Playwright Zellnik, and actor Glenn Fleshler
A couple weeks back a guy named David Zellnik emailed me, asking me to come see a reading of his play: “Ariel Sharon Stands at the Temple Mount and Dreams of Theodor Herzl.” What a title! So crazily, breathtakingly ambitious—I knew I had to go.
I was blown away. Last Thursday, the Epic Theatre Center staged a reading and “talkback” at the Beckett Theater on 42d Street, and I confess I was crying at its savage conclusion. Zellnik’s play seems to me important as an artistic signal of change—the criticism of Israel that is mounting among young progressive Jews.
But first: what the hell is it?
“Ariel Sharon Stands at the Temple Mount and Dreams of Theodor Herzl” reimagines Israel’s history by dramatically linking the Viennese journalist and playwright Herzl, who founded the Zionist movement in the 1890s, with Ariel Sharon. The two men dream of each other in Zellnik’s play, which begins when Herzl loses a tender friend to suicide and creates a golem—a Yiddish Frankenstein—of that friend and undoes the original’s softness. A century on and that golem becomes a (literally) insatiable monster, Ariel Sharon, who, steeped in war and massacre, hates Arabs and is consumed with the idea of taking all the hilltops in the Palestinian territories to create a greater Israel.
The play is stunning not so much because of its imaginings, but because of its unnuanced morality. Its facts may be debatable, but its moral is emphatic: the Jewish state is brutal to Palestinians. The theater critic Alisa Solomon was at the staging. “We need to acknowledge that there will be people who will attack it,” she said, with understatement. Later Solomon (who is co-editor with Tony Kushner of the fine collection, Wrestling With Zion) told me she found the play “unusual” and “exciting.” Yes it is “provocative,” but she said that Zellnik had quoted history responsibly. “And the history is full of shocking moments.”
I called the playwright to find out, How a sweet Jewish boy named Zellnik could make such a thing?
Zellnik is 35. His late father was born in Vienna and fled the Holocaust with his family in 1939. Zellnik has never been to Israel, but that background gave him authority. “I’m intensely proud of being a New York Jew. I love New York. I feel that this is the promised land for Jews. I get upset when Israel is portrayed as the homeland… I do feel tremendous sadness and engagement with Israel. My first memories of it, as a conscious human being, was the first intifada.”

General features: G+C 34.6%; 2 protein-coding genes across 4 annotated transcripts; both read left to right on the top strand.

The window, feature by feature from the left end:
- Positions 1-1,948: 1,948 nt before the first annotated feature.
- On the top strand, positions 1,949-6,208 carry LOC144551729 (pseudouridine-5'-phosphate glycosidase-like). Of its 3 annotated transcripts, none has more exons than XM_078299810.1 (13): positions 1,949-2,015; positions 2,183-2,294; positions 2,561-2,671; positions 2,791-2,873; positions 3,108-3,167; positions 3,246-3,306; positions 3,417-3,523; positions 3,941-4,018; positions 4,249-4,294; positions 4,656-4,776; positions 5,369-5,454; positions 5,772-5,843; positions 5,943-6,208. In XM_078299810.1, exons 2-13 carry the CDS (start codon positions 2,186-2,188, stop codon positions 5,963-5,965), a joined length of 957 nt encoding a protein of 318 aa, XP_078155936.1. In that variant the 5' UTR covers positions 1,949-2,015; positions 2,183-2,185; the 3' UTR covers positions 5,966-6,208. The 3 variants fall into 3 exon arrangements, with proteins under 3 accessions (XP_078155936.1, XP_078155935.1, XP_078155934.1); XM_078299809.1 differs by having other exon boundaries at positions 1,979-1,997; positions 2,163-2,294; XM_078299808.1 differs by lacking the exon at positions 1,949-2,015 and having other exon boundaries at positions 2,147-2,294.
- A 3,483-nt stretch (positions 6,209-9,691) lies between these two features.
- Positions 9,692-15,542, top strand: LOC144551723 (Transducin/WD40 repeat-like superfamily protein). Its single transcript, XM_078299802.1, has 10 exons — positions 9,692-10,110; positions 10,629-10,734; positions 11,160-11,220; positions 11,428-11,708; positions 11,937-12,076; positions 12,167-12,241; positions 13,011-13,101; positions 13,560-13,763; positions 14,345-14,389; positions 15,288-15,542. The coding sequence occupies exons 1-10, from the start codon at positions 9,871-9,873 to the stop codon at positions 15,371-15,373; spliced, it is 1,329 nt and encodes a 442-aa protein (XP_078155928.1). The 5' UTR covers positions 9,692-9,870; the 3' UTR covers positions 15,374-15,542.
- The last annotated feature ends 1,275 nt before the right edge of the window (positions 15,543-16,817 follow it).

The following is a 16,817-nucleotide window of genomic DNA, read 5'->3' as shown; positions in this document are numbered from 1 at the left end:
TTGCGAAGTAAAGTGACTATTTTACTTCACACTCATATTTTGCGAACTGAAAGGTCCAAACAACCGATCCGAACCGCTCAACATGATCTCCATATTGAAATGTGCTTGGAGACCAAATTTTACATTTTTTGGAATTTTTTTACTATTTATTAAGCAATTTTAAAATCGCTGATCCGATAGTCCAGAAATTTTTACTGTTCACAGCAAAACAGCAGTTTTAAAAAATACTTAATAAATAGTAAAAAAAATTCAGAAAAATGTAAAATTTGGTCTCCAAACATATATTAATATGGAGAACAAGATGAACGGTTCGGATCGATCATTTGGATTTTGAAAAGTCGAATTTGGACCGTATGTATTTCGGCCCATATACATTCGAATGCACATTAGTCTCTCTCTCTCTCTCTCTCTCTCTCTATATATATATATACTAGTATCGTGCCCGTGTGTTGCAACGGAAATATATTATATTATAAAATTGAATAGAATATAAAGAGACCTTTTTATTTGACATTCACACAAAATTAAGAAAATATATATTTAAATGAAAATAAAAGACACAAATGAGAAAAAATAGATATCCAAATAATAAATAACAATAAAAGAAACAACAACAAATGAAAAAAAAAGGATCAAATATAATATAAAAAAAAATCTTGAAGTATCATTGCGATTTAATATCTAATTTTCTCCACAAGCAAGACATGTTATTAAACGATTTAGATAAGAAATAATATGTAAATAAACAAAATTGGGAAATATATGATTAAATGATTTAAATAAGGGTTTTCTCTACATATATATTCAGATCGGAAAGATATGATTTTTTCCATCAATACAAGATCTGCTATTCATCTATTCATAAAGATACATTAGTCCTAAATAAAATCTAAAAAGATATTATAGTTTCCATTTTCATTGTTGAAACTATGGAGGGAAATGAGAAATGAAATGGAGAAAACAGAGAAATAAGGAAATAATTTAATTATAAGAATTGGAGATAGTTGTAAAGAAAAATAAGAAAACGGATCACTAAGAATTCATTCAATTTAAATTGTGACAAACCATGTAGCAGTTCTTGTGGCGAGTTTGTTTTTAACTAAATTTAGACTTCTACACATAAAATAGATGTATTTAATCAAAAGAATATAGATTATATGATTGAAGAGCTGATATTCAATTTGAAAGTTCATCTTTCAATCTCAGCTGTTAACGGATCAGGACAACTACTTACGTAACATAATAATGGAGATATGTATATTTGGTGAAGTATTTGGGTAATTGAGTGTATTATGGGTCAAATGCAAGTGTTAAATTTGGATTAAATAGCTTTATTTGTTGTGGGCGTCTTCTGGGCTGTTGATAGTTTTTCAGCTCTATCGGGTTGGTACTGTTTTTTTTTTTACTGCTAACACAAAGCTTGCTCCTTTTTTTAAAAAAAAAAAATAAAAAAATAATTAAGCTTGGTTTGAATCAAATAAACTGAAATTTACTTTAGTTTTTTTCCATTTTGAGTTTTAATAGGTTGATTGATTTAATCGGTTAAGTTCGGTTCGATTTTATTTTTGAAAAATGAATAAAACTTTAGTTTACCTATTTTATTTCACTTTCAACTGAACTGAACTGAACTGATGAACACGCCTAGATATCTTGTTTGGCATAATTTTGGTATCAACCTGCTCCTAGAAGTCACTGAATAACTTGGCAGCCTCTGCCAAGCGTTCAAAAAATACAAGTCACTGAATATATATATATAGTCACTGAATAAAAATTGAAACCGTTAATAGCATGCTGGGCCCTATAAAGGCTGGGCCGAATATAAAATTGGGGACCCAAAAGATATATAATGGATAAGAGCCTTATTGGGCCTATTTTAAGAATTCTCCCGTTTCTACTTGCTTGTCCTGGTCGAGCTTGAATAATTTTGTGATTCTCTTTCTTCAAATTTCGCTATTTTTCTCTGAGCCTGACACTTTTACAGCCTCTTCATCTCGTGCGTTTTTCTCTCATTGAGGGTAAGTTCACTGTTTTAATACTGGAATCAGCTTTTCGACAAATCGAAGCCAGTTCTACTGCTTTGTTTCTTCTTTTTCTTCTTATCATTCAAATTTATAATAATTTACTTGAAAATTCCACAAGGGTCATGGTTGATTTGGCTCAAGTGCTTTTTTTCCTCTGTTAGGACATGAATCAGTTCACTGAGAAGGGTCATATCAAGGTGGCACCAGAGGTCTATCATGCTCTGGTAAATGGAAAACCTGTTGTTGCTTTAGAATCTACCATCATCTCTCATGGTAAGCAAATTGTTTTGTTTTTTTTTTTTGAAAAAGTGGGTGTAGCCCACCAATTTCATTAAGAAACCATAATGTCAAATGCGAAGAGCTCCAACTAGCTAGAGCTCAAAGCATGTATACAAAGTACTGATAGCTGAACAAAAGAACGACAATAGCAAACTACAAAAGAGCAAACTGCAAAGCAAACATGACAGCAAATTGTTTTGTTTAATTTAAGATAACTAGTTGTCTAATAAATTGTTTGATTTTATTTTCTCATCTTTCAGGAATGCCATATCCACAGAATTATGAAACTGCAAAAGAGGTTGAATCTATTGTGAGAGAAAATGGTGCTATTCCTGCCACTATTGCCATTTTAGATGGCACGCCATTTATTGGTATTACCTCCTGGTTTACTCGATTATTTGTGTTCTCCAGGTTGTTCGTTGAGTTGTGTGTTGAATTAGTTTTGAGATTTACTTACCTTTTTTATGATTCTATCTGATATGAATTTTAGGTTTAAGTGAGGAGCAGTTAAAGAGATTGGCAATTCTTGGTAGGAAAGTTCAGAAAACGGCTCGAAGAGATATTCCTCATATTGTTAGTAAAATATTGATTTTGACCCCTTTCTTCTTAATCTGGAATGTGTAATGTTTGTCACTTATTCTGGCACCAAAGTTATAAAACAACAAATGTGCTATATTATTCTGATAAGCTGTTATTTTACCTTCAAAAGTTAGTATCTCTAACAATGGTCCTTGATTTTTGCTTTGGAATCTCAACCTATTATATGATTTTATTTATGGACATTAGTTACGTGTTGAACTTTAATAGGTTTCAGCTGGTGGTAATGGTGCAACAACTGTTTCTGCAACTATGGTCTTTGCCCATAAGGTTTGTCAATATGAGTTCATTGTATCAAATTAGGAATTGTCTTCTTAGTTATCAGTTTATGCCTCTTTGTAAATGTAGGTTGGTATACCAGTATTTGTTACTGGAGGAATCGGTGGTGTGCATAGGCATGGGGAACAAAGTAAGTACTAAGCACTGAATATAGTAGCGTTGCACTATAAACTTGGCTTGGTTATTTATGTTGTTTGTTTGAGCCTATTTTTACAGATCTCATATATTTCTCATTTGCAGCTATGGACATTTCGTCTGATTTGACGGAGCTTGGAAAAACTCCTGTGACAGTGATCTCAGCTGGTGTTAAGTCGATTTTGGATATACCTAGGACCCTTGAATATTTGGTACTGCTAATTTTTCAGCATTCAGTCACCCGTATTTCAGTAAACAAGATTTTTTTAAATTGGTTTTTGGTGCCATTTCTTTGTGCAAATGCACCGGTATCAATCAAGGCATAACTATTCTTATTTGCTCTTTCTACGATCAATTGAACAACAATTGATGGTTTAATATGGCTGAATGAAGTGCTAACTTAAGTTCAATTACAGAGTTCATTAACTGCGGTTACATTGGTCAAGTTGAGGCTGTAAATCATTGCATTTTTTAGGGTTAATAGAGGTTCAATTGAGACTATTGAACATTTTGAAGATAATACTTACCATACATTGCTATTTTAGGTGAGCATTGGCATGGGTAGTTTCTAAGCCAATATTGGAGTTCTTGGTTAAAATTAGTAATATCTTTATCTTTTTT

Zellnik points out that earlier generations of Jews were formed by the ’67 war, and a vision of heroic Israel defeating its wicked Arab neighbors. He has come of age with a very different idea of Israel. And he has read the so-called New Historians of Israel, Jewish scholars who contest a lot of the founding myths.
His play is heavily-researched, and when readings of it were staged last summer by the Chautauqua (N.Y.) Theater Company, it brought attacks from “a lot of angry Jews,” as Zellnik says with a half-smile. “About half the people who came to the play were very upset. Israel brings out the crazies and the crazy part of otherwise sane people. A 13-year-old said, ‘Why don’t you do a play about George Washington as a war criminal?’ Someone else compared it to a Hamas suicide bomber. I say, God bless the Hamas suicide bomber who gets on a bus and performs a play.”
Something impressive about Zellnik is his self-possession. He can hear the A word—anti-Semitic—thrown at him without getting agonized or guilty. He responds to attacks with statements like, “I know the facts are contested. I do understand there’s incredible disagreement. But I had to go with the scholarship that I believe.” He is calm, and dreamy as his play.
I can’t wait for it to reach a New York stage in a true production. It is a big play, with visions and violence—and the big and splendidly physical Glenn Fleshler as Sharon—and deserves to be seen and, yes, argued about. “One upstate theater company was very interested, the artistic director was excited about it, then he showed it to his community board,” Zellnik relates. “Half of them said, This is anti-Semitic, we will not do it. It could kill our funding.”
Ron Russell, a non-lily-livered founding producer at Epic, praises the work: “beautifully immense.” As he cleared chairs from the stage, he told me that Epic might put it on in the next 12 months, but he can’t commit (there are several contenders). He also says that the Rachel Corrie problem, the New York Theatre Workshop’s sudden abandonment of a play composed of the late 23-year-old protester’s words before she died in Gaza, will not afflict Epic. For her part, Solomon worries that the play will get “workshopped to death” without ever reaching a New York stage. That would be political tragedy.